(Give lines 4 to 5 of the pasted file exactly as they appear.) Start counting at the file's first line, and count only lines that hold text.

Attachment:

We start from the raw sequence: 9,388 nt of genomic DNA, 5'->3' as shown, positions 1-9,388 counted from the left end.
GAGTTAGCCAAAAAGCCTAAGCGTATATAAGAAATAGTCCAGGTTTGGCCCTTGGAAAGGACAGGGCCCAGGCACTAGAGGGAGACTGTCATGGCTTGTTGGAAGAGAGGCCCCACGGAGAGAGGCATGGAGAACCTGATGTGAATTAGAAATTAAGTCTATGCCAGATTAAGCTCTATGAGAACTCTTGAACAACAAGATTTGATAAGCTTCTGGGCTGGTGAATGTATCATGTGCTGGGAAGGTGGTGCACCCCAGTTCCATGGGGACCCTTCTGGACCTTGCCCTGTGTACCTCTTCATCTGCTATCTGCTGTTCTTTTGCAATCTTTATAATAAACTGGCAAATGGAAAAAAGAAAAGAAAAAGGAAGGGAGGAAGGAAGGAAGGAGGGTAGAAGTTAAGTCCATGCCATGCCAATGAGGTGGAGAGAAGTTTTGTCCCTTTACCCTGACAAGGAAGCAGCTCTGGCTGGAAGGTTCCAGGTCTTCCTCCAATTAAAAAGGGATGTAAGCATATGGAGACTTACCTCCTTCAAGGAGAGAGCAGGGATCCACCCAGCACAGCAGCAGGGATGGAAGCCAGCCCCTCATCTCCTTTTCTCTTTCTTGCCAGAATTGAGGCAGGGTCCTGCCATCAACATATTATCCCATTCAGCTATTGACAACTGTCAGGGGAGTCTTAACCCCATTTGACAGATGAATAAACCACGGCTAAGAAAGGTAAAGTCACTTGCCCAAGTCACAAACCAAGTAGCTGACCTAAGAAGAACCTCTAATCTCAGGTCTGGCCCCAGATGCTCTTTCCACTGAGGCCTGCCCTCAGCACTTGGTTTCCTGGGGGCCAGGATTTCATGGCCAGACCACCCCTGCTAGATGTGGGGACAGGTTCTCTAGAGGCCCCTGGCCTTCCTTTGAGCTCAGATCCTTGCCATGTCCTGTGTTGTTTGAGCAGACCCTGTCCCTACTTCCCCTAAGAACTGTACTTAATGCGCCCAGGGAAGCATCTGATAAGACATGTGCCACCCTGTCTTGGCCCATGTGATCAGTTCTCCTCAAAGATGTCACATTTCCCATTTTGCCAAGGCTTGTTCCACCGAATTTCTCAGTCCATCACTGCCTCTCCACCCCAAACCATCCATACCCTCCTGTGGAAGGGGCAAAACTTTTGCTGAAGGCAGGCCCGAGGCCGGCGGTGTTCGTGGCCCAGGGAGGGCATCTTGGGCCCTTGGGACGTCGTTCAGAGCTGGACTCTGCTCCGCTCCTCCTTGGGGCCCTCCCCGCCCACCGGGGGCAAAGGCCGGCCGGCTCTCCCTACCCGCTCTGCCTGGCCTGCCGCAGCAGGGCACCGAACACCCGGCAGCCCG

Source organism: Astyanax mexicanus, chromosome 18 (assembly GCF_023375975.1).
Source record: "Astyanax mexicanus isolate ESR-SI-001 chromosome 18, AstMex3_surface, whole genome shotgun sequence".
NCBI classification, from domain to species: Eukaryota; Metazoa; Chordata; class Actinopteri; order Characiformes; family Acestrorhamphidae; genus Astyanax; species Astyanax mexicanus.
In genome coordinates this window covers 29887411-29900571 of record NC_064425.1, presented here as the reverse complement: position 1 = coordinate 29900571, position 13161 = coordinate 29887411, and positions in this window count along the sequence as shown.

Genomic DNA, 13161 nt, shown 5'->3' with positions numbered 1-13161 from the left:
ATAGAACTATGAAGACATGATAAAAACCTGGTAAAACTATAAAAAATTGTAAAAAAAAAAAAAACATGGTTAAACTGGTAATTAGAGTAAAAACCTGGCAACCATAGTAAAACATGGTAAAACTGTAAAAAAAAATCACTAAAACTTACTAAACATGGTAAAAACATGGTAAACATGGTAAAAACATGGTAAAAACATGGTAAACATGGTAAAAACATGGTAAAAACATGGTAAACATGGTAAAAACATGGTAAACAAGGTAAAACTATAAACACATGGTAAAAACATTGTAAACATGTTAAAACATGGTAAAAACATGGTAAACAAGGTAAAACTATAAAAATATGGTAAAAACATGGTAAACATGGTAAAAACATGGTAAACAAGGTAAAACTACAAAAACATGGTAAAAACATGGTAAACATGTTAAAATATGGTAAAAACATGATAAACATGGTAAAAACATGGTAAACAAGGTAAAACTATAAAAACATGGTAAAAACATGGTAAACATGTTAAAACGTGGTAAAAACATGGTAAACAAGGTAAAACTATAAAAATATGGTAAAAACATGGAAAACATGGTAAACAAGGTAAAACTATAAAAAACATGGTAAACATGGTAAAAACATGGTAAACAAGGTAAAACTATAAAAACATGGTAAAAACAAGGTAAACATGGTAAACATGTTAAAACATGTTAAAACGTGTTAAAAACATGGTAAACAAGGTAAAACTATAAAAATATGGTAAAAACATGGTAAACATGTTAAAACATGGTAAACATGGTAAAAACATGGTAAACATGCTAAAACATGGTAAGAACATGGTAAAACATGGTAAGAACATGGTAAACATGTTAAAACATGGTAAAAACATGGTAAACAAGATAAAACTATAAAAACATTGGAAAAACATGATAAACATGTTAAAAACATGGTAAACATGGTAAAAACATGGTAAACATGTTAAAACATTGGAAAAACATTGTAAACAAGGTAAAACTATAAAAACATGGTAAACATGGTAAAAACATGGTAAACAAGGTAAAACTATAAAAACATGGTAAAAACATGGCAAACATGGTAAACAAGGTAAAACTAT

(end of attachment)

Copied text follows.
Source record: "Astyanax mexicanus isolate ESR-SI-001 chromosome 18, AstMex3_surface, whole genome shotgun sequence".
NCBI classification, from domain to species: Eukaryota; Metazoa; Chordata; class Actinopteri; order Characiformes; family Acestrorhamphidae; genus Astyanax; species Astyanax mexicanus.